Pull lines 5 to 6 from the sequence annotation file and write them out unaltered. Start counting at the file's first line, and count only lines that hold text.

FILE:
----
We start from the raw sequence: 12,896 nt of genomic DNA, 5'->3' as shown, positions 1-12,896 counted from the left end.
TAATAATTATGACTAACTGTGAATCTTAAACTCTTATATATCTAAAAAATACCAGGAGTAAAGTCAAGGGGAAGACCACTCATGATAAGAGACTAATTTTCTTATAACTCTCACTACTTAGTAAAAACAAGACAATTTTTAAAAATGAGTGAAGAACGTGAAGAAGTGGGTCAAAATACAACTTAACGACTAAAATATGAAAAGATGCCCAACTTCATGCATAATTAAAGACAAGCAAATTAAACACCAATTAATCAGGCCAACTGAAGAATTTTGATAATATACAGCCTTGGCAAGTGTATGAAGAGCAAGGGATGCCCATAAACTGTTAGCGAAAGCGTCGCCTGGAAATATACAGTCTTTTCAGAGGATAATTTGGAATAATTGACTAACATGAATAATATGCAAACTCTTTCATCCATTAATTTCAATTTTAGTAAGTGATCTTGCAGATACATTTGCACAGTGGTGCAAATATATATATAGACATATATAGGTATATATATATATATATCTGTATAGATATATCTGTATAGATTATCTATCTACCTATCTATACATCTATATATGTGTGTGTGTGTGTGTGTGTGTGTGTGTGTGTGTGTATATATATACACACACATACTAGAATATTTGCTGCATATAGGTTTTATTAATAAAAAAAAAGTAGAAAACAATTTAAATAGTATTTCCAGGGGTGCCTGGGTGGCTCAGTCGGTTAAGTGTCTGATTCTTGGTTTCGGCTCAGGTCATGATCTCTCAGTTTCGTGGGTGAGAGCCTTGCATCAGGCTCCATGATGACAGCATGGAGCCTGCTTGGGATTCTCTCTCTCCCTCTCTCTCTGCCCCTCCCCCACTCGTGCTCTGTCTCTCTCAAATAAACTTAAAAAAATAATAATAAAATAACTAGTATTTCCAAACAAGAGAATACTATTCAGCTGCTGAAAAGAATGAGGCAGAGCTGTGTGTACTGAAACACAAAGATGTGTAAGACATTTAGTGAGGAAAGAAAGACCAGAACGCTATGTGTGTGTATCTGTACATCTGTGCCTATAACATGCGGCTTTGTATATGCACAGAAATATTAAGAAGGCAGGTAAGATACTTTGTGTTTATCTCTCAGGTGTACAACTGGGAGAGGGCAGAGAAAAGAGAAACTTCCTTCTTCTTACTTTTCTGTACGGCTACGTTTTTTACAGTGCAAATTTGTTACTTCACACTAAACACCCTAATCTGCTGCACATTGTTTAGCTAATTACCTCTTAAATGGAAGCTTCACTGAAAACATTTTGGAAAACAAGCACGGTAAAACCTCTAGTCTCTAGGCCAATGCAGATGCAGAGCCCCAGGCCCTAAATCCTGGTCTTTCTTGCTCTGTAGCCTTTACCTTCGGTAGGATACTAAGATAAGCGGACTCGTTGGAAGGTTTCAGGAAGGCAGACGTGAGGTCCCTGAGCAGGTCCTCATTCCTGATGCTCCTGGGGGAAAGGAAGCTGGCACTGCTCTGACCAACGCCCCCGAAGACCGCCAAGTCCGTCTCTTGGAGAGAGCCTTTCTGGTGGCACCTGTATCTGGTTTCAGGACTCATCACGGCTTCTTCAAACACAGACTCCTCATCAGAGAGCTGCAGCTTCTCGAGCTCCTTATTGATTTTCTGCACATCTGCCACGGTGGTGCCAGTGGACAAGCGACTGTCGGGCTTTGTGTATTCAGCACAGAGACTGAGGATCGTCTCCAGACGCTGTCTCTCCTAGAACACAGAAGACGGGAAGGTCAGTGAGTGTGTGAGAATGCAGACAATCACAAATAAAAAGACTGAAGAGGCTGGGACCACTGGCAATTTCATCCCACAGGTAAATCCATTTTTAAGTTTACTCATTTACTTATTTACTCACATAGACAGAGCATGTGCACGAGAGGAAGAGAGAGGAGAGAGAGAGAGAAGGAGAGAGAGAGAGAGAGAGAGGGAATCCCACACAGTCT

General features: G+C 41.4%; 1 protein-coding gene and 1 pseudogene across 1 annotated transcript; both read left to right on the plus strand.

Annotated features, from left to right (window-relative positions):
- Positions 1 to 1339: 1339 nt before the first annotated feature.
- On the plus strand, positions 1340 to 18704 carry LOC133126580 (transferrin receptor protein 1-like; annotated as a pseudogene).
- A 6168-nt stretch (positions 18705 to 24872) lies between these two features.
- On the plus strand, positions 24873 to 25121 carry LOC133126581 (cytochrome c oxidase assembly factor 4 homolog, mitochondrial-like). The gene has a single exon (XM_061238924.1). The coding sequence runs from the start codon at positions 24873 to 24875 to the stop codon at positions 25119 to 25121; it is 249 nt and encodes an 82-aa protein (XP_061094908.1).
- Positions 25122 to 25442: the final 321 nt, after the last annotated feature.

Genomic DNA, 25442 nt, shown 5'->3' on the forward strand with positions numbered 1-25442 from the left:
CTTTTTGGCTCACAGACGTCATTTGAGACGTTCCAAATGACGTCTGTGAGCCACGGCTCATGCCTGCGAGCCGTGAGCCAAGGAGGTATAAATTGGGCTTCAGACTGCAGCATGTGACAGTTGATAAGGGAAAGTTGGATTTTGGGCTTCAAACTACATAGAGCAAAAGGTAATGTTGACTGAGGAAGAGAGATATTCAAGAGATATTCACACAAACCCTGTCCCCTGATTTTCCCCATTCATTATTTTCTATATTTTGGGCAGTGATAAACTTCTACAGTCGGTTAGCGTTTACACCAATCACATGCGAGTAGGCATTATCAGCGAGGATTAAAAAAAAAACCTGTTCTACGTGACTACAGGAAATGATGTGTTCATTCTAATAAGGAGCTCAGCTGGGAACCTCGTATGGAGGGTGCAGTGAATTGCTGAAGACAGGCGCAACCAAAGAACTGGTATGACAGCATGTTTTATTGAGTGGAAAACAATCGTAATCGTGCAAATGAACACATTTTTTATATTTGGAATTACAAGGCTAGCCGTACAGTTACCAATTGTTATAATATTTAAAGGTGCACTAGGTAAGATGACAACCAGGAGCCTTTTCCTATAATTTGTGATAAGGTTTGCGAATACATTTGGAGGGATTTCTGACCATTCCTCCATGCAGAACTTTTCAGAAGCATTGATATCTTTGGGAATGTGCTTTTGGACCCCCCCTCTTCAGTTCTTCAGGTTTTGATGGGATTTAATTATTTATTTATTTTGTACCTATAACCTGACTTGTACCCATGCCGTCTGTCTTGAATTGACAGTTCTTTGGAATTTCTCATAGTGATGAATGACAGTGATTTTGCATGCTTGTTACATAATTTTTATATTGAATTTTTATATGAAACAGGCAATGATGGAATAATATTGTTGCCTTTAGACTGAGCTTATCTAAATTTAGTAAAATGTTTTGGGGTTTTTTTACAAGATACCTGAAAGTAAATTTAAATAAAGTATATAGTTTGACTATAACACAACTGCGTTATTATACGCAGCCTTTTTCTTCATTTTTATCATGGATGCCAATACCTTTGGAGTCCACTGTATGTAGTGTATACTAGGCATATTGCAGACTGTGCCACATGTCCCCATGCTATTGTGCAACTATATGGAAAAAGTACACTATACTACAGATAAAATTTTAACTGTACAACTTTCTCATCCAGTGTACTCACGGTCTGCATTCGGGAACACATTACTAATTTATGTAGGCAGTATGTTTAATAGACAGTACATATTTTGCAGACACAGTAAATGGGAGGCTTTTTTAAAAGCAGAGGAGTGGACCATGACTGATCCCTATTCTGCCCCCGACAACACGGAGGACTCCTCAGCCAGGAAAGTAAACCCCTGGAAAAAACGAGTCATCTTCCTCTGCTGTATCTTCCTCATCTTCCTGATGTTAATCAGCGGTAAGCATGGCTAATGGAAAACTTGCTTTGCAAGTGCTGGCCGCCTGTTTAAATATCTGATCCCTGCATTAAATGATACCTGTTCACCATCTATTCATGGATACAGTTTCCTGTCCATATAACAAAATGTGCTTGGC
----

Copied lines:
- Positions 1 to 1339: 1339 nt before the first annotated feature.
- On the plus strand, positions 1340 to 18704 carry LOC133126580 (transferrin receptor protein 1-like; annotated as a pseudogene).